'Dalziel & Pascoe: Season Two'
(Warren Clarke, Colin Buchanan, et al / 2-Disc DVD / NR / (1996) 2010 / BBC Home Video)
Overview: Detective Andy Dalziel is an idiosyncratic copper with a penetrating wit and questionable personal habits. Inspector Peter Pascoe is his cultured sidekick – a thoughtful man with a degree in Social Sciences, a caring attitude and a sharp brain. But together they have forged an impressive crime-solving partnership.
DVD Verdict: Having watched, and enjoyed the first season of four episodes, I was greatly looking forward to this new set. Dating back to 1996, the only thing dated are the clothing and the computers/phones - the rest is still, spot on detective work.
It's also good to see that the quality and the style of Series One have established themselves here again - and for the next 10 years, as it's been an ongoing series in the UK for 12 seasons! That fine actor with a mug's face, Warren Clarke, plays Detective Superintendent Andy Dalziel (pronounced Dee-ell). He worked his way up, had no easy rides to the top, he drinks, he smokes, and he's overweight.
His young Sergeant, played by Colin Buchanan, a man himself who reminds me every time I see him as a young Clive Owen, is quieter in nature, not a drinker, not a smoker, a family man with a new born in his midst. And we also get to meet the third member of Andy's team, Detective Sergeant Edgar Wield (David Royle).
The season 2 four episodes (on two discs) of 'Dalziel & Pascoe' are all good, but seem to, this time around, plod a little. The set opens with 'Ruling Passion,' where Peter and his new wife, Ellie, go to visit a friend ... and find three corpses! I know, this is a far fetched plot at its best, because all they do is go visit some friends for a long weekend and suddenly they're knee deep in 3 dead friends and blood everywhere!
Here we also find Dalziel coughing and wheezing badly, until he has to have a check up - "Andy, I don't like the sound of that cough ... Sorry, Doc, but it's the only one I've got!". Whereupon the doc tells him he is ok, but won't be in a few years if he doesn't quit the beer and fags! He does, for the length of this episode ONLY!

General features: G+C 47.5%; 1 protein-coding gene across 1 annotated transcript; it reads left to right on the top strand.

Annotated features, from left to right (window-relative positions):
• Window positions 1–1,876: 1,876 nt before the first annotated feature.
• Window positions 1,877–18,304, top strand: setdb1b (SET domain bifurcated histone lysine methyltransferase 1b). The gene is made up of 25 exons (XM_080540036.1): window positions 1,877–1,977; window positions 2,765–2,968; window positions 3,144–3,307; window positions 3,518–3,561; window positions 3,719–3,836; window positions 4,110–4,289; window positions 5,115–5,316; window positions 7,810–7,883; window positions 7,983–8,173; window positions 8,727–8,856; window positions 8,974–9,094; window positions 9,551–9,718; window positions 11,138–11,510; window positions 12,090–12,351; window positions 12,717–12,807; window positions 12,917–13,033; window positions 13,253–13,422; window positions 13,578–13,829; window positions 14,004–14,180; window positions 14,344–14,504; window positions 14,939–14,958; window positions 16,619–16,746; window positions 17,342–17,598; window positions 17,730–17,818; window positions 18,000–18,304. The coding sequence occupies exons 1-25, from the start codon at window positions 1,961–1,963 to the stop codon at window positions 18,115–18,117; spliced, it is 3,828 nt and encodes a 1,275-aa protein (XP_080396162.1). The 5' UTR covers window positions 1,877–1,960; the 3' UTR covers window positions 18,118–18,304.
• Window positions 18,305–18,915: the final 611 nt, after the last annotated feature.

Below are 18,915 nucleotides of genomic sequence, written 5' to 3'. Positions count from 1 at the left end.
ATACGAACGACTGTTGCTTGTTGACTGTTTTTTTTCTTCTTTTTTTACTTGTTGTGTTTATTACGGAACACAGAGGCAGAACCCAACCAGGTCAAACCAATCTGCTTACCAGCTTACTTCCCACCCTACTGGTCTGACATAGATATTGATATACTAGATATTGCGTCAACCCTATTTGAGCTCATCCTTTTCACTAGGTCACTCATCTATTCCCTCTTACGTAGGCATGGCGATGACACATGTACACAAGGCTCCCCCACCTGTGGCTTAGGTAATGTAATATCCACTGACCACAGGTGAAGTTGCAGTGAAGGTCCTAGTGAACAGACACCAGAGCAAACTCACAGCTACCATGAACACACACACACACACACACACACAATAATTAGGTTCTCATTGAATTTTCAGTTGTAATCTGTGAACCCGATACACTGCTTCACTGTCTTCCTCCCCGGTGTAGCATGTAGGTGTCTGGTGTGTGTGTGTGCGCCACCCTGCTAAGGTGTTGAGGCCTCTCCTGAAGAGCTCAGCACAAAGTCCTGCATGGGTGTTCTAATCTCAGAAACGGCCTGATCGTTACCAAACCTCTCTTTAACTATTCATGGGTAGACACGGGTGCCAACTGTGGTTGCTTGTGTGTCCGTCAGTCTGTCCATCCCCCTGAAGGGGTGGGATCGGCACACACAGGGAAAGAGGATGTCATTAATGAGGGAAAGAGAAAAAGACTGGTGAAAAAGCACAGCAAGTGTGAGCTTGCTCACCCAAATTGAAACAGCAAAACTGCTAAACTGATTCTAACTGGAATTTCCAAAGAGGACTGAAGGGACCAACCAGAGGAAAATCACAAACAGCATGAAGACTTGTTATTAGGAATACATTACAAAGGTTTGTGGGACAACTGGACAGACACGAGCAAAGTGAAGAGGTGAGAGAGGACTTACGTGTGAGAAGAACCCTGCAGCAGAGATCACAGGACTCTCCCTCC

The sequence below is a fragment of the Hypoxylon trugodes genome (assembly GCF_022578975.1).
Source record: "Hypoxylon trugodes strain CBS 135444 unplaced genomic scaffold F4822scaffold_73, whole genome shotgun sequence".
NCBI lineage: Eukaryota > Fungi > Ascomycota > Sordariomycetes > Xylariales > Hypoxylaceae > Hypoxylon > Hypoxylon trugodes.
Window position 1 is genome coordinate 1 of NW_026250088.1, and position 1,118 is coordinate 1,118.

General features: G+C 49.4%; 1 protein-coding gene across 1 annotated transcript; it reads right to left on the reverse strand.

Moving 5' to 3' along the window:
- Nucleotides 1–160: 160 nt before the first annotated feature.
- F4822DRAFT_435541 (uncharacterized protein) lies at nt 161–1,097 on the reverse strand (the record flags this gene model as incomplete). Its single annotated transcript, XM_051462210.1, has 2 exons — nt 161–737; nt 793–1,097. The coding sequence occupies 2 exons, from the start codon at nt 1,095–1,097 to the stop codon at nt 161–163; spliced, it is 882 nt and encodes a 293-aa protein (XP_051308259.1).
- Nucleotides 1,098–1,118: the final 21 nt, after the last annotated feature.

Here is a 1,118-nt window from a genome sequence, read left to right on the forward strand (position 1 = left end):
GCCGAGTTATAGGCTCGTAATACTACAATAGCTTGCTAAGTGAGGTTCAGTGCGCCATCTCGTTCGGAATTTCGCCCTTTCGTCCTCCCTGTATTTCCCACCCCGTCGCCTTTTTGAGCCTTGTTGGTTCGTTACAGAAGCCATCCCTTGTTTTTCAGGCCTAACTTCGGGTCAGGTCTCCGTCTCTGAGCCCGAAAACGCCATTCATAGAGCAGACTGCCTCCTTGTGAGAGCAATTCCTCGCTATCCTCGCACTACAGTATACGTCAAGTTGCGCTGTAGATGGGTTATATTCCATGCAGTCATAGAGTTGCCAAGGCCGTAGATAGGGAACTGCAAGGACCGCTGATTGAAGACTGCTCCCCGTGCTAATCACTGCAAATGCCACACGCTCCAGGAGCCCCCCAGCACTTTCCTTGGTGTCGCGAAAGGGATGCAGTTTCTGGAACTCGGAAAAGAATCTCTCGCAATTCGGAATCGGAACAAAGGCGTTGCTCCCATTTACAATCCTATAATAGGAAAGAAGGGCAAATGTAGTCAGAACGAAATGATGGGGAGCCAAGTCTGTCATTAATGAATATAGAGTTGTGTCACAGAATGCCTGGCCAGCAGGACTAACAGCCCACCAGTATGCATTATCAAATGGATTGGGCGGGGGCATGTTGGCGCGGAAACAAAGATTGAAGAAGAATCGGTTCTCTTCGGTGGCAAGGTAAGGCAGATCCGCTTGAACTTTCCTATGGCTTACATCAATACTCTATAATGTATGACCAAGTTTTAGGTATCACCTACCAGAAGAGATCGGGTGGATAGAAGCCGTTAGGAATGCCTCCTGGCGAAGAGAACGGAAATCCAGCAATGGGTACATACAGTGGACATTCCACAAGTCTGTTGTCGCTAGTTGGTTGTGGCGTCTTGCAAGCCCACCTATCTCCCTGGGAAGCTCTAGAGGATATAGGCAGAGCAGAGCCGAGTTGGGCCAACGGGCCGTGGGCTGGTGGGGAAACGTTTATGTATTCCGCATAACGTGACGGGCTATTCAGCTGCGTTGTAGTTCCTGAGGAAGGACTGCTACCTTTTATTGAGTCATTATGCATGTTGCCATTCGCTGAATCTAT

The storyline gets bogged down, twist and turns within itself so much I either fell asleep or lost the plot for a moment there! An important series point though is that Sgt. Peter Pascoe becomes Inspector Peter Pascoe.
In 'A Killing Kindness,' a serial killer admires Hamlet so much that after each of their killings they call the local newspaper to quote a line of it! Dalziel is back on the beer and fags, no mention of the episode and warnings from his Doc that went before. This one is a good, solid tale, involving fair folk, such as fortune tellers, etc. As for who the killer is, well, good luck guessing!
In 'Deadheads,' a man with a passion for roses is accused of murder - for the entire episode, one way or another! A mysterious opening, set back in 1973 tends to lean us that way too, but looks can be deceiving, as they say. DS Wield, whilst questioning him, reports back to Dalziel that, "He's giving me some miniatures ... Single Malt? ... No, flowers for me window box," he dead pans back! Classic stuff from Dalziel.
As with the last episode, Peter's wife, the lovely Susannah Corbett (daugter of legendary comedian, Harry H. Corbett) has not only given birth to a baby girl, but involved (at home) with most all of the cases that Peter talks to her about. She becomes, for all intents and purposes, a part-time detective. This episode also features the great British character actor, Keith Barron.
The final episode of the set, 'Exit Lines' finds Peter investigating Dalziel, after a drunken drive down a country lane ends in an old cyclist dying - although it seems his sober Bookmaker now seems to have been behind the wheel. This is a great story, in which Peter has to grow up, start to make decisions for himself - as his boss is put on leave. A good ending leaves us all waiting for the 3rd season to arrive on DVD. (RT) This is a Widescreen Presentation (1.55:1) enhanced for 16x9 TVs, but sadly does not come with any Special Features.